Creating a Pure CSS Template in Joomla!
In this chapter, we'll go through the steps of creating a Joomla template. Specifically, we will create a template that uses Cascading Style Sheets (CSS) to produce a layout without use of tables. This is a desirable goal because it means that the template code is easier to validate to World Wide Web Consortium (W3C) standards. It also tends to load faster, be easier to maintain, and perform better in search engines. These issues are discussed in detail later in the chapter.
In This Chapter
- What is a Joomla template? What functions are performed by a Joomla template, and what is the difference when a template has no content versus when content is added into the Content Management System (CMS).
- How does the localhost design process differ to that of a static (X)HTML web page?
- What are the implications of tableless designs in Joomla and the relationship between W3C standards, usability, and accessibility?
- What files make up a Joomla template, and what functions do they perform?
- How do you create a source-ordered 3-column layout using CSS rather than tables?
- What are the basic CSS styles that should be used with Joomla, and what are the default styles that are used by the Joomla core?
- How do you place and style modules, and what are some new techniques for rounded corners?
- How do you control when columns are shown and hide them when no content is present?
- What are the proper steps to create a real Joomla 1.5 template?
What Is a Joomla Template?
A Joomla template is a series of files within the Joomla CMS that control the presentation of the content. The Joomla template is not a website; it's also not considered a complete website design. The template is the basic foundation design for viewing your Joomla website. To produce the effect of a "complete" website, the template works hand in hand with the content stored in the Joomla databases. An example of this can be seen in Figure 9.1.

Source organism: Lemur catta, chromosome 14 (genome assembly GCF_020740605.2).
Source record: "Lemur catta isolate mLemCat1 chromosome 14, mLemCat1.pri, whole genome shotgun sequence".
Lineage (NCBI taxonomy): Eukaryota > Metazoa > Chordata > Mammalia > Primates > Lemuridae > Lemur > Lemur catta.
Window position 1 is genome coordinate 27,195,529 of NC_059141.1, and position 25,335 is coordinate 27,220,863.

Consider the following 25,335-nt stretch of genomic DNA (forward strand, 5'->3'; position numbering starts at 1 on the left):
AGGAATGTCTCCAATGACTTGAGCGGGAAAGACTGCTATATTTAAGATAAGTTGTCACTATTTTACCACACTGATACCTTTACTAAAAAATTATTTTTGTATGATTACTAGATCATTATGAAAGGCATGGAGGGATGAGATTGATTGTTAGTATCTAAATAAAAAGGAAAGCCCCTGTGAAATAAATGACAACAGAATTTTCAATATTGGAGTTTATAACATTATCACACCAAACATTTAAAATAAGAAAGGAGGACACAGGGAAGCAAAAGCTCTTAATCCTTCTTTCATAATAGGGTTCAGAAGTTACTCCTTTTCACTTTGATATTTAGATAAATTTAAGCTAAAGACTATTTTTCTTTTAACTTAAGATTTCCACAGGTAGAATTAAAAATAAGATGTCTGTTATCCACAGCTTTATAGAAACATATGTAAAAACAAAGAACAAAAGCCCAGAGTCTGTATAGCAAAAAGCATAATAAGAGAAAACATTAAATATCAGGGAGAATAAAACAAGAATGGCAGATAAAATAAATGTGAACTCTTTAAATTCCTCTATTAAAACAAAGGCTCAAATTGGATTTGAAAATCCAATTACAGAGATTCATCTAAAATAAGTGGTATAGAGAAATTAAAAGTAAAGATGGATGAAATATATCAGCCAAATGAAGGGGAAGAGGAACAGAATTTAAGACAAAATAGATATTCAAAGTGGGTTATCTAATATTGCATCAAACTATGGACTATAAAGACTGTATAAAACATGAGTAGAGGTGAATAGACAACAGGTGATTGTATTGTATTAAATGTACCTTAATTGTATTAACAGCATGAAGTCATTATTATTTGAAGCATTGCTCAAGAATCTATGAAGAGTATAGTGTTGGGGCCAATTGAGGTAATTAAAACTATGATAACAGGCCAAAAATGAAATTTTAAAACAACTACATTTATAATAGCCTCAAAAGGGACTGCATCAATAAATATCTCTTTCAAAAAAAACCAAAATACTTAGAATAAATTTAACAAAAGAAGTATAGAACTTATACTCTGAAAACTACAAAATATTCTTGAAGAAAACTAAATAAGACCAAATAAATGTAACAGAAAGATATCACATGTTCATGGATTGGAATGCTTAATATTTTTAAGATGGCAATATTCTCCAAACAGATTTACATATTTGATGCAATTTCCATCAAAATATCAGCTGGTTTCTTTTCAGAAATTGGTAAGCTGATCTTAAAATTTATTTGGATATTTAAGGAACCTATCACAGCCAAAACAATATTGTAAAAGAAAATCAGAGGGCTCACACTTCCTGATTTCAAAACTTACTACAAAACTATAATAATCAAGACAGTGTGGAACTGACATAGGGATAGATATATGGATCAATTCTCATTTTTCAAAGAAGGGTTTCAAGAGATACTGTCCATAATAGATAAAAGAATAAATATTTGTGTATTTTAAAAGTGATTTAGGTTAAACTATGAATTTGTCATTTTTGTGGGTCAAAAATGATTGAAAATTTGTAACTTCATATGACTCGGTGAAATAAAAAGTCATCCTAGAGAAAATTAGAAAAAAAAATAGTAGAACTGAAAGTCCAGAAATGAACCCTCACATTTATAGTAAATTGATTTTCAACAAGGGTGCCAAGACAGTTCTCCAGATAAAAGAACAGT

Figure 9.1 Template with and without content
Figure 9.1, part A, shows the template in use with sample content. Part B shows the template as it might look with a raw Joomla installation with little or no content. The template is styled so that when your content is inserted, it will inherit the stylesheet defined in the template such as link styles, menus, navigation, text size, and colors to name a few.
Notice that the images associated with the content (the photos of the people) are not part of the template but the header is.
Using a template for a CMS, as Joomla does, has a number of advantages and disadvantages:
- There is a complete separation of content and presentation, especially when CSS is used for layout (as opposed to having tables in the index.php file). This is one of the main criteria for a site that meets modern web standards.
- A new template, and hence a completely new look to a website, can be applied instantly. This can even have different locations/positioning of content as well as colors and graphics.
- If different layouts are called for within one website, it can be difficult to achieve.
Although different templates can be applied to different pages, this built-in functionality is not reliable. Much better is to use conditional PHP and create a layout that dynamically adjusts the number of columns based on what content is published.